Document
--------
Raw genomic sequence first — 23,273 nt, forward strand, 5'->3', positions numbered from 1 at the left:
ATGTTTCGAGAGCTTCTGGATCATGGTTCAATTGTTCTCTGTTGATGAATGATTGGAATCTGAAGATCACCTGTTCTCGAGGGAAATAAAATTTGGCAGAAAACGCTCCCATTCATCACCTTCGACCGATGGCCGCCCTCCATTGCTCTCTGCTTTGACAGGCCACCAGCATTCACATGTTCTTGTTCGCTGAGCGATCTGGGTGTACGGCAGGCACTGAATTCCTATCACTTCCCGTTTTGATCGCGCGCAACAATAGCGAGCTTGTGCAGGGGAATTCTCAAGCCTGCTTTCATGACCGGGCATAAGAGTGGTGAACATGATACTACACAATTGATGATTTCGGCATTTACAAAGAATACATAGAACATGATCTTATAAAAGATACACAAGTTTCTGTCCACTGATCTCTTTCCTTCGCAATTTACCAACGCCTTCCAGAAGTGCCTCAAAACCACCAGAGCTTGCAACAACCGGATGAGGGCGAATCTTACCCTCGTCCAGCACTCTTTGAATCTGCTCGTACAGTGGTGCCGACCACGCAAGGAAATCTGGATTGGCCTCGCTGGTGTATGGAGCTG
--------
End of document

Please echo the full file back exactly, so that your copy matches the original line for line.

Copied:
Raw genomic sequence first — 23,273 nt, forward strand, 5'->3', positions numbered from 1 at the left:
ATGTTTCGAGAGCTTCTGGATCATGGTTCAATTGTTCTCTGTTGATGAATGATTGGAATCTGAAGATCACCTGTTCTCGAGGGAAATAAAATTTGGCAGAAAACGCTCCCATTCATCACCTTCGACCGATGGCCGCCCTCCATTGCTCTCTGCTTTGACAGGCCACCAGCATTCACATGTTCTTGTTCGCTGAGCGATCTGGGTGTACGGCAGGCACTGAATTCCTATCACTTCCCGTTTTGATCGCGCGCAACAATAGCGAGCTTGTGCAGGGGAATTCTCAAGCCTGCTTTCATGACCGGGCATAAGAGTGGTGAACATGATACTACACAATTGATGATTTCGGCATTTACAAAGAATACATAGAACATGATCTTATAAAAGATACACAAGTTTCTGTCCACTGATCTCTTTCCTTCGCAATTTACCAACGCCTTCCAGAAGTGCCTCAAAACCACCAGAGCTTGCAACAACCGGATGAGGGCGAATCTTACCCTCGTCCAGCACTCTTTGAATCTGCTCGTACAGTGGTGCCGACCACGCAAGGAAATCTGGATTGGCCTCGCTGGTGTATGGAGCTG